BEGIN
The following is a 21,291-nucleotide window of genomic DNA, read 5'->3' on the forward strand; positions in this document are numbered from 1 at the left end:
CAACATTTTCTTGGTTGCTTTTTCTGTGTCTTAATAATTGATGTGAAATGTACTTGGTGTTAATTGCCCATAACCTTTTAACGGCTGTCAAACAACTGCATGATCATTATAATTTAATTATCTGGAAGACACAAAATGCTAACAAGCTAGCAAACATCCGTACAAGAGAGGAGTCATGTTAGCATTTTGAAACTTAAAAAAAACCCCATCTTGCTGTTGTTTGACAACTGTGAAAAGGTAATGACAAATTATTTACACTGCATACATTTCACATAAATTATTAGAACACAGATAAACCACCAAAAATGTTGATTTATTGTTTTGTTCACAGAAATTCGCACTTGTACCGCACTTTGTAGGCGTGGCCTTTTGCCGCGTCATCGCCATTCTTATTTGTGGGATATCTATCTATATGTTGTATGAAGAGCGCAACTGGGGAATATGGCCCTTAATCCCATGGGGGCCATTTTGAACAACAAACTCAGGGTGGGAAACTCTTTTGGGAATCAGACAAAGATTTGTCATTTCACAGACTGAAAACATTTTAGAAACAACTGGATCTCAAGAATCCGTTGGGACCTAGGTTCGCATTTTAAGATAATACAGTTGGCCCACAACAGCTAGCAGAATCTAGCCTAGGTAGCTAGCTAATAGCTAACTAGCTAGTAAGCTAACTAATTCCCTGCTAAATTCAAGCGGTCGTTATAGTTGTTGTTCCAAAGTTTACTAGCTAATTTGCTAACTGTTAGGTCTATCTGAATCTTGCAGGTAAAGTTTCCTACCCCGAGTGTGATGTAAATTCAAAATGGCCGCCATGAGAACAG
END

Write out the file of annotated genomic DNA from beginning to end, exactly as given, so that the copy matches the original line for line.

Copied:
The following is a 21,291-nucleotide window of genomic DNA, read 5'->3' on the forward strand; positions in this document are numbered from 1 at the left end:
CAACATTTTCTTGGTTGCTTTTTCTGTGTCTTAATAATTGATGTGAAATGTACTTGGTGTTAATTGCCCATAACCTTTTAACGGCTGTCAAACAACTGCATGATCATTATAATTTAATTATCTGGAAGACACAAAATGCTAACAAGCTAGCAAACATCCGTACAAGAGAGGAGTCATGTTAGCATTTTGAAACTTAAAAAAAACCCCATCTTGCTGTTGTTTGACAACTGTGAAAAGGTAATGACAAATTATTTACACTGCATACATTTCACATAAATTATTAGAACACAGATAAACCACCAAAAATGTTGATTTATTGTTTTGTTCACAGAAATTCGCACTTGTACCGCACTTTGTAGGCGTGGCCTTTTGCCGCGTCATCGCCATTCTTATTTGTGGGATATCTATCTATATGTTGTATGAAGAGCGCAACTGGGGAATATGGCCCTTAATCCCATGGGGGCCATTTTGAACAACAAACTCAGGGTGGGAAACTCTTTTGGGAATCAGACAAAGATTTGTCATTTCACAGACTGAAAACATTTTAGAAACAACTGGATCTCAAGAATCCGTTGGGACCTAGGTTCGCATTTTAAGATAATACAGTTGGCCCACAACAGCTAGCAGAATCTAGCCTAGGTAGCTAGCTAATAGCTAACTAGCTAGTAAGCTAACTAATTCCCTGCTAAATTCAAGCGGTCGTTATAGTTGTTGTTCCAAAGTTTACTAGCTAATTTGCTAACTGTTAGGTCTATCTGAATCTTGCAGGTAAAGTTTCCTACCCCGAGTGTGATGTAAATTCAAAATGGCCGCCATGAGAACAG